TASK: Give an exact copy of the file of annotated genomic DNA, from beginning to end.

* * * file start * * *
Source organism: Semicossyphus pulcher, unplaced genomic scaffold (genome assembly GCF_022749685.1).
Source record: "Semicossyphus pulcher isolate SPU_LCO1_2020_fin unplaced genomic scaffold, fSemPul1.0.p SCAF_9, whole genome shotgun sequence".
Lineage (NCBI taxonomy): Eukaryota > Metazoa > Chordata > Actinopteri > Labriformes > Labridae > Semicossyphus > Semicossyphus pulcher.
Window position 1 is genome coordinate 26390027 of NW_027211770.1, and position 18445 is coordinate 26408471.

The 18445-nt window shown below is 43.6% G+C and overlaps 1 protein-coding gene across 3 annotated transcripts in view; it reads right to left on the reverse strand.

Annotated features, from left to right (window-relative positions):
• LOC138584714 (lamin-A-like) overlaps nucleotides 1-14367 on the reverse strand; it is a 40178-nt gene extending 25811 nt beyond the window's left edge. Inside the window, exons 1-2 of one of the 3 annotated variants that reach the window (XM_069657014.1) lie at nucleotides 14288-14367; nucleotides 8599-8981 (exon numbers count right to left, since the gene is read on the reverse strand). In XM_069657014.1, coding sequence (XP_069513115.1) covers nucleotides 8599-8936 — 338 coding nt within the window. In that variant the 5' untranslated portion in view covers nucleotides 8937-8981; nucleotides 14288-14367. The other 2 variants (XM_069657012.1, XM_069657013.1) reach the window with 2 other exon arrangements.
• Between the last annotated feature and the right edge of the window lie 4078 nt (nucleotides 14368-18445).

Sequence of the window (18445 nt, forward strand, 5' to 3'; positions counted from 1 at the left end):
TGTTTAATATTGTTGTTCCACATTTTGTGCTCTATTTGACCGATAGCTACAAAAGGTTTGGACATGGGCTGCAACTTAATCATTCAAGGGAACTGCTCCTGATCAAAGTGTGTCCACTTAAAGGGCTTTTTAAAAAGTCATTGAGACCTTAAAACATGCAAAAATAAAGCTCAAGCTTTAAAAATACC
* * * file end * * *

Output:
Source organism: Semicossyphus pulcher, unplaced genomic scaffold (genome assembly GCF_022749685.1).
Source record: "Semicossyphus pulcher isolate SPU_LCO1_2020_fin unplaced genomic scaffold, fSemPul1.0.p SCAF_9, whole genome shotgun sequence".
Lineage (NCBI taxonomy): Eukaryota > Metazoa > Chordata > Actinopteri > Labriformes > Labridae > Semicossyphus > Semicossyphus pulcher.
Window position 1 is genome coordinate 26390027 of NW_027211770.1, and position 18445 is coordinate 26408471.

The 18445-nt window shown below is 43.6% G+C and overlaps 1 protein-coding gene across 3 annotated transcripts in view; it reads right to left on the reverse strand.

Annotated features, from left to right (window-relative positions):
• LOC138584714 (lamin-A-like) overlaps nucleotides 1-14367 on the reverse strand; it is a 40178-nt gene extending 25811 nt beyond the window's left edge. Inside the window, exons 1-2 of one of the 3 annotated variants that reach the window (XM_069657014.1) lie at nucleotides 14288-14367; nucleotides 8599-8981 (exon numbers count right to left, since the gene is read on the reverse strand). In XM_069657014.1, coding sequence (XP_069513115.1) covers nucleotides 8599-8936 — 338 coding nt within the window. In that variant the 5' untranslated portion in view covers nucleotides 8937-8981; nucleotides 14288-14367. The other 2 variants (XM_069657012.1, XM_069657013.1) reach the window with 2 other exon arrangements.
• Between the last annotated feature and the right edge of the window lie 4078 nt (nucleotides 14368-18445).

Sequence of the window (18445 nt, forward strand, 5' to 3'; positions counted from 1 at the left end):
TGTTTAATATTGTTGTTCCACATTTTGTGCTCTATTTGACCGATAGCTACAAAAGGTTTGGACATGGGCTGCAACTTAATCATTCAAGGGAACTGCTCCTGATCAAAGTGTGTCCACTTAAAGGGCTTTTTAAAAAGTCATTGAGACCTTAAAACATGCAAAAATAAAGCTCAAGCTTTAAAAATACC